Food at the Bookstore

Josie Leavitt - March 25, 2014

I get a lot of comments on my lunches, or lack thereof. I’m not sure what happens that makes it so difficult to eat lunch at lunchtime when you work at a bookstore. I think it’s the timing of the book deliveries, or just that things get busy, or could be that I’m just too lazy to eat if it means breaking up my day.
Every store has a natural rhythm to its day. For us, from 10 to noon we get organized and shelve what didn’t get done the day before. Often this can mean being greeted by massive stacks on Tuesdays when the new books can find their rightful home on the shelf and not the back counter. The morning is also a good time to make phone calls. Also, because the mornings tend to be quieter than the afternoon, projects get worked on during this time. Emails get written as follow-ups to author event requests, school visits get organized, etc. The only thing that accompanies me on this is an iced double shot skim latte. I have this every day unless it’s 10 degrees or colder out. This drink is also known as a Josie at Village Wine and Coffee. And every day they draw my name of the cup in ever-increasing fanciful ways that make me smile.
Noontime rolls around and often I’m not hungry yet, so I just keep working. Then something bad happens around 2:30. I start to get a tiny bit cranky, just a bit, but enough that cold callers should be wary. Most of my ad reps know this about me and have smartly tend to come to the store in the morning. Frustration creeps in with small things, like damaged books caused by poor packing. The hassle of dealing with these on an almost daily basis (is it me, or are these happening more and more?) can seem far more irritating when my stomach starts letting me know it’s been far too long between meals. Around this time, I start foraging the back room for anything that constitutes food. We usually have nuts tucked around and in a pinch, they’ll do. I’ll sneak a peek in the fridge in the vain hope that the weak iced coffee I never drank has mysteriously thrown itself away. Sometimes, there’s cheese. Sometimes, that cheese is too nasty to even contemplate eating, let alone throw out (why we can leave office fridges in such states is beyond me, but I’m guilty of the closing the door and just hoping someone else throws it all away.)
Then around 3:30 or 4:00 the serious need for food has set in. I know now that if I don’t actually eat something with protein, bad things will happen. I remember a joke from Paul Reiser who said that he got a headache because he was too stupid to eat. I do this weekly. Finally, I sit down long enough to realize that I’m desperate for real food. Since the cafe next door closed, I now have to get in the car to get something. But because it’s so late, I get something small because dinner seems like it’s just around the corner. Often, I will find one or more of my staff hunched over a sandwich at three in the afternoon. They are usually standing at the desk or the counter, eating while they keep working. I’m sure this is against OSHA, but more booksellers don’t like to stop.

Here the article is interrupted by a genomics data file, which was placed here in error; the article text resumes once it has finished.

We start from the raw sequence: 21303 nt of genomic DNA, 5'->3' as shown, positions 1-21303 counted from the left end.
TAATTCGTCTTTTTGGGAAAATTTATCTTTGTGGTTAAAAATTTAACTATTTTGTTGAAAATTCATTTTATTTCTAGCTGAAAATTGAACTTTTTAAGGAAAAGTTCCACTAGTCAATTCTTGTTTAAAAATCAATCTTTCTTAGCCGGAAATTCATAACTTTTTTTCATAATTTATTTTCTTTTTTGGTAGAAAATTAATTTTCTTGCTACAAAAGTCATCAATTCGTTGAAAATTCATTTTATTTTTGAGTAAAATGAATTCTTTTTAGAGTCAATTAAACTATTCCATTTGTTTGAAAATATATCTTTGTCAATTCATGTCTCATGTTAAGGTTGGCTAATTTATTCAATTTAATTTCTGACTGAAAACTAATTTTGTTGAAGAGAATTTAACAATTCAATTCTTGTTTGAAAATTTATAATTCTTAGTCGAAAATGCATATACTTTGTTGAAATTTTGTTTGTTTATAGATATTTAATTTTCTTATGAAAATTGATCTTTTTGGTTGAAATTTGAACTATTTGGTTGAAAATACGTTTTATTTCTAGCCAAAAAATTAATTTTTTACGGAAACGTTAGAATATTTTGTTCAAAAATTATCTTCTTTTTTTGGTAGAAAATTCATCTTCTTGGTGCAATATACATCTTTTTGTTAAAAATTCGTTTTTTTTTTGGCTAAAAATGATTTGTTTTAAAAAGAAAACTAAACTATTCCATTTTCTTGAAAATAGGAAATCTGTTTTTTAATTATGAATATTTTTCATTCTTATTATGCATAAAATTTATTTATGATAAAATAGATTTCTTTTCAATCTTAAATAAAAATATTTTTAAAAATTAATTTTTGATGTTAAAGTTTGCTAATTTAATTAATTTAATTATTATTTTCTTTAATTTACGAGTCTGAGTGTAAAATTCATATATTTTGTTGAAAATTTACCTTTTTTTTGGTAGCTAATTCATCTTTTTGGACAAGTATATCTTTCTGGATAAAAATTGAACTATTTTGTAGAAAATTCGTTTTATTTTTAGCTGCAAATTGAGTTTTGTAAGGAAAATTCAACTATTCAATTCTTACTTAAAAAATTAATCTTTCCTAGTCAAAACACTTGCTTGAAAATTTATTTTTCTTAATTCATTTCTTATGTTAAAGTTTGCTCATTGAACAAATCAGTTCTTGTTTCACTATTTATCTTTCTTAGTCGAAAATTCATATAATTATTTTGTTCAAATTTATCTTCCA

Sure, I could pack a lunch. But I just don’t cook any more. It’s time-consuming and annoying to cook for one, so I just don’t it much. Consequently, I have very little I can pack for a lunch. If I bring a yogurt in it’s a good day.┬áCustomers will sometimes bring food over. One customer owns a diner and every time she comes in I tease her about not bringing me a grilled cheese with tomato and bacon. Twice now, she’s brought me one and that has just made my day.
Booksellers, I’m very curious: how do you feed yourselves during the day?

1 thought on “Food at the Bookstore

  1. Kenny Brechner

    For lunches uncounted my mode of operation mirrored yours, however I have made the switch to bringing lunch. I don’t miss that feeling around 3:00 that follows the realization that one has waited too long to eat and that it is now too late, the brain is done for the day. If I haven’t brought enough to eat then the time has come to slip out the back door and seek bananas or oranges at the little grocery store which is our backdoor neighbor. Everyone at our store eats while we work, though lining thing up with chores that don’t involve getting food on books is something we strive for.


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